The strong narrative thread of "The Boys in the Boat" helps it cross over for people who typically read fiction. Brown incorporates information about rowing, history, and politics without losing the thread of the plot. He builds credible characters from interviews and contemporary articles. This book employs a rhythm typical of sport stories, with background information framing descriptions of contests.
This team became magical at crucial moments, when all nine men in the boat pulled together, worked together, and won together. Brown explores Rantz's decision to trust, truly trust, that his teammates would do what needed to be done even though his own family life taught him reasonably to trust only himself.
I'll recommend this to a variety of readers, both of fiction and nonfiction. Fans of strong sports stories should dig into "The Boys in the Boat," especially readers interested in the storied 1936 Olympics in Berlin. This makes an excellent book group choice, with its universal themes of history, purpose, and success against great odds.
Tagged in: Notables, nonfiction, rowing, Daniel James Brown,
February 20, 2014 by PatLeach
Its narrator is Nora Eldridge, a third grade teacher in Cambridge, Massachusetts. She introduces this novel, "How angry am I? You don't want to know. Nobody wants to know about that." Nora intended to be an artist. But that has been set aside. At 42, she is a popular teacher, a dutiful daughter, and a dependable friend. She is "the woman upstairs." And nobody knows how furious she is.
She goes on to tell how five years previous her dreams were reawakened by a remarkable family who entered her life. First the son joins her class, then the mother who is an artist invites her to share space, then the father, a visiting professor, becomes special to her. Each of them possesses a personality that matches Nora's needs--their jigsaw pieces seem to complete her puzzle. But it doesn't last, and worse, it leads to betrayal.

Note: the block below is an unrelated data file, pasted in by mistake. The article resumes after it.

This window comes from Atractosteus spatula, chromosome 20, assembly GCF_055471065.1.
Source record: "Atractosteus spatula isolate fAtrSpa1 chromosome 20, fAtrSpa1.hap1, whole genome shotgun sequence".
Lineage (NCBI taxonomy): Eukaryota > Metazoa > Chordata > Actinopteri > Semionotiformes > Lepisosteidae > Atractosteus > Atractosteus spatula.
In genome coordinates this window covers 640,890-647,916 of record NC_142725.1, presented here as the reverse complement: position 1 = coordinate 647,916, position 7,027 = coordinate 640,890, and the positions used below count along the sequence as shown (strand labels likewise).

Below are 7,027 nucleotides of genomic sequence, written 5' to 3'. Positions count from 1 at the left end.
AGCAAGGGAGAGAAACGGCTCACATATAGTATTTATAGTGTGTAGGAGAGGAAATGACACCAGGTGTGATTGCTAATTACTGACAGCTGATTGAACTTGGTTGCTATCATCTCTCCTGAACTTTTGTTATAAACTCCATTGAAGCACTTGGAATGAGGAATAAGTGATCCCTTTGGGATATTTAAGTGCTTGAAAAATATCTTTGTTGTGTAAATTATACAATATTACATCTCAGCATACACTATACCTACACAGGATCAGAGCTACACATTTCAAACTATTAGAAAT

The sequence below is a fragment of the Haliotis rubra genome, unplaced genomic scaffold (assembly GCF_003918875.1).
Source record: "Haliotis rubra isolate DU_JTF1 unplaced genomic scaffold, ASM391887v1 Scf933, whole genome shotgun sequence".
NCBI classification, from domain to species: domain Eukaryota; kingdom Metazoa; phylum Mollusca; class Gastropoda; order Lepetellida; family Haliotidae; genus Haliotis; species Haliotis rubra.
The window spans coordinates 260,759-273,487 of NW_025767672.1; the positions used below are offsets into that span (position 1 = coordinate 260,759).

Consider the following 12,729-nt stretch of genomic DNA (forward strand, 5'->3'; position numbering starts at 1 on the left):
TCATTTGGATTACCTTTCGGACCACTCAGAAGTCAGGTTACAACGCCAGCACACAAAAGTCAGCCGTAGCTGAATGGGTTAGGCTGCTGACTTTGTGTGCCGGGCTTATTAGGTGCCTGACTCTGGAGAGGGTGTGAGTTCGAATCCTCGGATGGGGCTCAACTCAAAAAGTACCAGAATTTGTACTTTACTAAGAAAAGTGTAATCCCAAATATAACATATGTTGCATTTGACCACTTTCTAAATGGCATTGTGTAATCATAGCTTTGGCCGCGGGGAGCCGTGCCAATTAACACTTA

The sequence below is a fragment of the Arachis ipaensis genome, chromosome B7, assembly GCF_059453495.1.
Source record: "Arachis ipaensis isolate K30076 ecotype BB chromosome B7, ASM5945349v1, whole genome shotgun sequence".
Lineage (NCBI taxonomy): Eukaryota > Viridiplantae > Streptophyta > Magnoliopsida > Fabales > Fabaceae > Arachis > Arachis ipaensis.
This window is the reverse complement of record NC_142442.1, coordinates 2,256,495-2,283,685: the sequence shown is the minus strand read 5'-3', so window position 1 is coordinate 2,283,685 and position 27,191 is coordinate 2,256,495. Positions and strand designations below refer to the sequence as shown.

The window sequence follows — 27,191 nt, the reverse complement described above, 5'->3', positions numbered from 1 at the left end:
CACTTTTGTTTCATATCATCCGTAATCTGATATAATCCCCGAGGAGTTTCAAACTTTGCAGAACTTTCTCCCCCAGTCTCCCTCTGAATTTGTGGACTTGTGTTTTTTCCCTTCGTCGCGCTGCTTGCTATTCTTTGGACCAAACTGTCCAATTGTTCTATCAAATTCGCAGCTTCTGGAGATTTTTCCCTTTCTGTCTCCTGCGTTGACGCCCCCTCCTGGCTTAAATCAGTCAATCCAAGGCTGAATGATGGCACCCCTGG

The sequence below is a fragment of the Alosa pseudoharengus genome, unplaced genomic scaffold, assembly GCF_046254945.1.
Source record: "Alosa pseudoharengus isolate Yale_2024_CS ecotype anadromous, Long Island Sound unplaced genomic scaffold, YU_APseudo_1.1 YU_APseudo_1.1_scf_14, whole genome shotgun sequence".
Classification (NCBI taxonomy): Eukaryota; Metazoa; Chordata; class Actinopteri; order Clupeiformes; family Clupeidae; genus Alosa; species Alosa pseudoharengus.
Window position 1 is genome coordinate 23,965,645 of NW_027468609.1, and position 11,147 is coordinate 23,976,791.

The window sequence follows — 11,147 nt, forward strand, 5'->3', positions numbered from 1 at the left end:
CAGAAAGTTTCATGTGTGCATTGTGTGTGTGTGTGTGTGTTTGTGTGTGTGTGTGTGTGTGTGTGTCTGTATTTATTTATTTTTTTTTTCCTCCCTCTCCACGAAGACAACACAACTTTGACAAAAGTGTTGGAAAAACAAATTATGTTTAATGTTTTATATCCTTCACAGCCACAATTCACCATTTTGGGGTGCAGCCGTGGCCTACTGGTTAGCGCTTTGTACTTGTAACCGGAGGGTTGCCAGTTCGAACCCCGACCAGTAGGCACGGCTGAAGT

Ongoing foreshadowing led me to expect some kind of huge awful explosion. It didn't happen as I expected, and perhaps that is why this is a strong book. It seems entirely realistic--this earthshaking interior change in Nora, instead of propelling her into a life of art, kindles fury instead. She stokes it because it makes her feel alive.
Messud has mastered choosing and describing key interactions. Nora is aware of feminist aspects of her situation and sees herself enduring dates with duty. Her telling leaves plenty of space for the reader to see more than she does.
The story reads like an extended conversation. It's tailor made for book groups. I salute Messud for the open ending, a perfect discussion point. I still can't decide whether it's hopeless or hopeful. I'll recommend this to many of my reading friends, and look forward to extending the conversation with them.
Tagged in: fiction, Notables, Claire Messud, "The Woman Upstairs",
April 30, 2013 by PatLeach
One sentence summary--An adult Ojibwe man looks back on his youth, and his response to a brutal sexual attack on his mother.
One sentence evaluation--This is classic Erdrich, excellent writing and even better character development, all wrapped up in contemporary Ojibwe culture--a great book group book.
I find something especially compelling in novels about how crime impacts people. I recently finished another Notable, "Canada" by Richard Ford, with a similar construction of a man looking back on how crimes committed by his parents pulled his family apart.